Batavia considers tax increase for stormwater work

  • Removing invasive cattails, as was done in 2010, improves stormwater drainage at Braeburn Marsh in Batavia. The city may increase property taxes, to spend more on drainage work.

      Removing invasive cattails, as was done in 2010, improves stormwater drainage at Braeburn Marsh in Batavia. The city may increase property taxes, to spend more on drainage work. John Starks | Staff Photographer

Updated 5/26/2017 5:01 PM

Batavia aldermen are considering increasing property taxes and using the extra money to speed up work on stormwater drainage projects.

They haven't determined how much more, nor ruled out the idea of instead charging a monthly fee to all utility customers.


"It is something we need to address, and something we need to address hard and serious," Alderman Michael O'Brien said.

"The projects are not going to away," said Gary Holm, public works director.

The council has talked for five years about how much money the city should be spending to fix and expand its drainage system, and how to pay for it.

It has hired consultants to identify all the projects that need to be addressed. A Maryland firm recommended in 2015 the city establish a stormwater utility and consider charging fees to fund it. It also said the city should spend another $1 million a year on drainage work, about four times what it was spending.

This week Holm presented a resolution for the council to increase property taxes. Aldermen voted 13-1 to advance it to the June 5 council meeting.

The advantages of paying for the work through property taxes are simplicity and deductibility.

The city council can just increase the levy with a simple vote. With a stormwater fee, the city would have to calculate how much each lot is covered by impervious surfaces to determine what to charge the owner.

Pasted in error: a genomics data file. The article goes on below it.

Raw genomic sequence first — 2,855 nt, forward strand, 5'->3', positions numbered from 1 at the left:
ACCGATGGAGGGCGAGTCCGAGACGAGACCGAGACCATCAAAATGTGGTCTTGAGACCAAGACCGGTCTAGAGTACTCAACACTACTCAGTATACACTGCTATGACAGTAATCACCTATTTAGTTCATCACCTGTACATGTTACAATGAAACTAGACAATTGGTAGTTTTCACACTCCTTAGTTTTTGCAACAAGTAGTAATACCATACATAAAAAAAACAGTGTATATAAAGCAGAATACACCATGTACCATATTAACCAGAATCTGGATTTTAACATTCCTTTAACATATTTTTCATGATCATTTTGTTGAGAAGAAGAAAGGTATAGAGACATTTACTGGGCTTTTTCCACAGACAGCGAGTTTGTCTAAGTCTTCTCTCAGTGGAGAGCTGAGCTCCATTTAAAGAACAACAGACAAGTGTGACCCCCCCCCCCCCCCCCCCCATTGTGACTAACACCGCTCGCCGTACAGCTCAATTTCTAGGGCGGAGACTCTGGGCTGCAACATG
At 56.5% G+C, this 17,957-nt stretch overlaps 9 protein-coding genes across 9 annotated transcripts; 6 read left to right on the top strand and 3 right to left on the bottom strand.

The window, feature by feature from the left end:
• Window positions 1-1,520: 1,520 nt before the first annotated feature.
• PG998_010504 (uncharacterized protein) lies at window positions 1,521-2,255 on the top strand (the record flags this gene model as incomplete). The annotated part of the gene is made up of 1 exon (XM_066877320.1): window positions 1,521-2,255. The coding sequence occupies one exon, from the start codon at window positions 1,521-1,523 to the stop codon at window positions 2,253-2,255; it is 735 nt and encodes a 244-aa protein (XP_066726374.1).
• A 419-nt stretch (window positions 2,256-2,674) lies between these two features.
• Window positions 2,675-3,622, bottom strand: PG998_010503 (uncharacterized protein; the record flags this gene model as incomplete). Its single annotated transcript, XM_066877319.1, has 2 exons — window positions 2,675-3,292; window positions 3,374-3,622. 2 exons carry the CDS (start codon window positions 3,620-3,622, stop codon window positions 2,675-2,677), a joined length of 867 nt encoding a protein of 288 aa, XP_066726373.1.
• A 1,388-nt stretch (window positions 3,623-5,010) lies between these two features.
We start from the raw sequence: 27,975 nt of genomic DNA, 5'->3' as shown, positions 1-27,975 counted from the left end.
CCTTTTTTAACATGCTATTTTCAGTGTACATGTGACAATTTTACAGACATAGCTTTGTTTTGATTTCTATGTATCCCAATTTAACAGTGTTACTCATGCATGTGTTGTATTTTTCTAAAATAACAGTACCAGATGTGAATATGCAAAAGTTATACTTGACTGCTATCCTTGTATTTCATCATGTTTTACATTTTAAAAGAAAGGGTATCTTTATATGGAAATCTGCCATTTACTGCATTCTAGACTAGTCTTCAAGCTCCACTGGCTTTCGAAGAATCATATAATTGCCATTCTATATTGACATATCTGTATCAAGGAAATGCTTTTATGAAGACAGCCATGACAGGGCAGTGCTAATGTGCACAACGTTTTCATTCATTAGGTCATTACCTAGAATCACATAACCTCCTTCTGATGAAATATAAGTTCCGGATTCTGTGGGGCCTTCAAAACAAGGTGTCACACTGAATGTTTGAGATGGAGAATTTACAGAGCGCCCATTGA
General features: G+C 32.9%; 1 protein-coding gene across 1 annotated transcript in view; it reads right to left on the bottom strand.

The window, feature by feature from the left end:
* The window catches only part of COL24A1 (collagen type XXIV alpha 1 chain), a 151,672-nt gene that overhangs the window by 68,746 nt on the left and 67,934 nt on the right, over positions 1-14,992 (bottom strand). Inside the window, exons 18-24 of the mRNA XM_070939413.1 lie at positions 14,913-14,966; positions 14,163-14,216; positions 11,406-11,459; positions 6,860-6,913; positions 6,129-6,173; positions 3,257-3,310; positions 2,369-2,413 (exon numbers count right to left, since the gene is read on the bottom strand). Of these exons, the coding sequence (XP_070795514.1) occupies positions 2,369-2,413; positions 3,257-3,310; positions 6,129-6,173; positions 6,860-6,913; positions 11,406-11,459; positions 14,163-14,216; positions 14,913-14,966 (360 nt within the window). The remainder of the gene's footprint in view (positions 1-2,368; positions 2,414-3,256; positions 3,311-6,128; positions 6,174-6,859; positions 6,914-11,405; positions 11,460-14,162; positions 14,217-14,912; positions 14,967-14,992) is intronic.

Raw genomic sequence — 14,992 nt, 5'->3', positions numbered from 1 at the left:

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Property taxes are deducible on income tax returns and stormwater fees are not.

Mark Uher was the only aldermen to disagree. Charging a fee would encourage property owners to take measures to alleviate runoff, such as installing rain gardens, rain barrels and pervious parking lots.

But Alderman Dave Brown said the council chamber would be filled with protesters if it went to a fee because the fee would be charged also to owners of non-taxed properties, including schools and churches. Alderman Marty Callahan said residents would still end up paying through their school taxes. The fee could also discourage industrial businesses from coming to town, he said.

"I'd rather be able to write it off on my taxes," Alderman Alan Wolff said, "not that either one is easy to pay for."

The work

"Rahat (Bari) and I in the course of about 30 seconds can come up with $10 million worth of projects," Holm said. Bari is the city's engineer.


O'Brien's ward, on the east side, has especially suffered drainage problems the last few years, and a fix has been estimated at $2.1 million. The city also wants to separate combined sewers in a neighborhood on the southwest side. That project alone will cost about $3.9 million, according to a consultant.

A $500,000 property tax increase had been discussed for the 2016 budget, but not specifically designated for drainage work. Such an increase now would cost a taxpayer with a $200,000 home about $30 more per year.

"How do we play catch-up?" Alderman Susan Stark asked. "At a rate of $500,000 a year will we ever get ahead?"

No, Holm said, citing a nationwide concern about inadequate spending on repairing and replacing sewers, roads, bridges and other infrastructure built during the 20th century.

"Our grandchildren will still be having to fix some issues that we have today," Holm said.

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